After days of speculation, it’s now official: Jim DeMint is out as president of the Heritage Foundation
The Heritage Foundation’s Board of Trustees, by a unanimous vote, has asked for and received the resignation of Jim DeMint as president and CEO of the organization. The Board elected Heritage Founder Ed Feulner as president and CEO while we conduct a thorough search for his successor.
After a comprehensive and independent review of the entire Heritage organization, the Board determined there were significant and worsening management issues that led to a breakdown of internal communications and cooperation. While the organization has seen many successes, Jim DeMint and a handful of his closest advisers failed to resolve these problems.
This was a difficult and necessary decision for the Board to take. As trustees, we have governance and oversight responsibilities for this organization and our 500,000 members. We were compelled to take action.
According to Eliana Johnson and Nancy Cook of Politico, while the managerial problems were always there, some of which predating DeMint’s tenure as president, the board had lost confidence that he could correct these shortfalls. One of the projects that led to DeMint’s collapse was Heritage Action, which ended up being more focused on putting out fires among Congressional Republicans rather than crafting and selling conservative policies. Former president Ed Fuelner is taking over temporarily. There were also rumors that Heritage Action’s CEO Mike Needham had been plotting to oust DeMint, though a board member that Cook and Johnson spoke with dismissed that narrative. Needham declined to comment:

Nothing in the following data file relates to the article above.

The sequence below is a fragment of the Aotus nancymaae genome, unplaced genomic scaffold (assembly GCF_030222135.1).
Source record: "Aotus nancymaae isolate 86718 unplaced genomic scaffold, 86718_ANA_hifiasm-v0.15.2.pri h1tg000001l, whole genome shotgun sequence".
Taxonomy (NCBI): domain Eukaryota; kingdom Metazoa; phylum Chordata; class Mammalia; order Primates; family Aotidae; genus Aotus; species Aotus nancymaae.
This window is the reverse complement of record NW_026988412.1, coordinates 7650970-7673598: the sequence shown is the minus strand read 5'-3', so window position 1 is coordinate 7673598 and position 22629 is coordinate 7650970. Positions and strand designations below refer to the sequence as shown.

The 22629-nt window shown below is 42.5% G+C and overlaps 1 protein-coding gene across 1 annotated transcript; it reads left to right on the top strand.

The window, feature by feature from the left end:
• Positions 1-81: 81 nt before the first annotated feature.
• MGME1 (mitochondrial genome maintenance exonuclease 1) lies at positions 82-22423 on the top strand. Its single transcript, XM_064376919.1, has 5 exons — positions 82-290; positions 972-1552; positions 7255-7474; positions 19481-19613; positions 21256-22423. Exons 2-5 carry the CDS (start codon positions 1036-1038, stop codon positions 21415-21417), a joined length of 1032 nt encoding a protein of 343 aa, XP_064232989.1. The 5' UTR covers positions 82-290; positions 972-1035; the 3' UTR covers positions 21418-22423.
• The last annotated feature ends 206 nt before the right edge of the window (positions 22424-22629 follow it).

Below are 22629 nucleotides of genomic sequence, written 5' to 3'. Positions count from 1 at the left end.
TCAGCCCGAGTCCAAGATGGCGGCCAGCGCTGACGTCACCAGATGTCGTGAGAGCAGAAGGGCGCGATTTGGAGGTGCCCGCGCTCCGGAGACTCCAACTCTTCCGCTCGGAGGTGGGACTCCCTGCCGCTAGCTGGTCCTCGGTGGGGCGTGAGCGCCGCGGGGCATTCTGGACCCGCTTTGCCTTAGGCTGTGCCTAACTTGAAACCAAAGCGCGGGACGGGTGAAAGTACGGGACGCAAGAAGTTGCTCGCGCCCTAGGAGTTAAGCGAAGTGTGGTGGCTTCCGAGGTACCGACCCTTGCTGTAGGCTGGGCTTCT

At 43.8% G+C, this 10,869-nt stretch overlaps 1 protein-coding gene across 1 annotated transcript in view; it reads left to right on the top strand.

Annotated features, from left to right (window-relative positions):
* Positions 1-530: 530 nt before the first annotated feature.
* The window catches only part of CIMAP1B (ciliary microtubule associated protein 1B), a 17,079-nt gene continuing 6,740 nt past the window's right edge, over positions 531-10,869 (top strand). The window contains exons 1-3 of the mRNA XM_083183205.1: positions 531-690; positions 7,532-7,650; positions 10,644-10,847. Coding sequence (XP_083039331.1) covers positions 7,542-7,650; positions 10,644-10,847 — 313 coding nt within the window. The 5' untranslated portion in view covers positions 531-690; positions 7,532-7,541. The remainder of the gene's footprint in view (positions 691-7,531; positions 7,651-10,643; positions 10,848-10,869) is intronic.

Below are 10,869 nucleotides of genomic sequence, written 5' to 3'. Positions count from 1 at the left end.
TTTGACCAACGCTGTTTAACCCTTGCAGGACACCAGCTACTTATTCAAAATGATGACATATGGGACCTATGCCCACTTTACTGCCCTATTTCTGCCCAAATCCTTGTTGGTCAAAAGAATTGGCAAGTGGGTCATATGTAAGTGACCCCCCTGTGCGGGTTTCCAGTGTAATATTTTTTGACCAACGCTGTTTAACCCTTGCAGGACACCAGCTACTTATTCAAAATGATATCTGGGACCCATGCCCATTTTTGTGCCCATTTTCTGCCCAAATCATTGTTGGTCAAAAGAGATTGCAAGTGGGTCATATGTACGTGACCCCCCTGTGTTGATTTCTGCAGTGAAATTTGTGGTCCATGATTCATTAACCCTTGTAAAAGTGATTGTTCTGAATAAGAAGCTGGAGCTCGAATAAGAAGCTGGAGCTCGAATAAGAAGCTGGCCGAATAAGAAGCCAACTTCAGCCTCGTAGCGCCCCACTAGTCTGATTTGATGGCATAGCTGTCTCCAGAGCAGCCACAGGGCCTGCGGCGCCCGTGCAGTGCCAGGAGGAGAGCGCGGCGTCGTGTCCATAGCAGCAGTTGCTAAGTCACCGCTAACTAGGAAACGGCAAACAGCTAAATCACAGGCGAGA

Days of speculation, tension, and internal bickering came to a close on Tuesday: The organization's board members voted unanimously to remove DeMint from his post as president, a decision first reported by POLITICO last week. Feulner, who presided over the institution for 37 years, will be named interim president and to preside over a search for a permanent replacement.
Ironically, it was Feulner’s decision in 2010 to create an advocacy organization, Heritage Action, and to install [Mike] Needham [CEO of Heritage Action] atop it, that sowed the seeds of DeMint's fall. Though the think tank and the advocacy arm are legally separate entities, several sources familiar with the institution's internal dynamics say that both organizations became increasingly focused on mediating fights among congressional Republicans rather than on generating policy ideas. The problem existed before DeMint took the helm of Heritage in 2013, but has mushroomed since, Heritage insiders said.
But if DeMint wasn’t the source of the problem, sources say, board members concluded he wasn’t the solution, either.
A senior Republican Senate aide said Needham had been laying the groundwork to overthrow DeMint for more than a year and set about to convince board members one by one.
“I think a lot of board members are being told what Mike Needham thinks they want to hear,” the person said.
Needham's allies say that DeMint was a disappointing steward who led a once-venerable but declining organization into further chaos. A member of the board insisted that, as of Tuesday, the board had no clear candidate in mind to replace DeMint, and that Needham had not engineered his removal.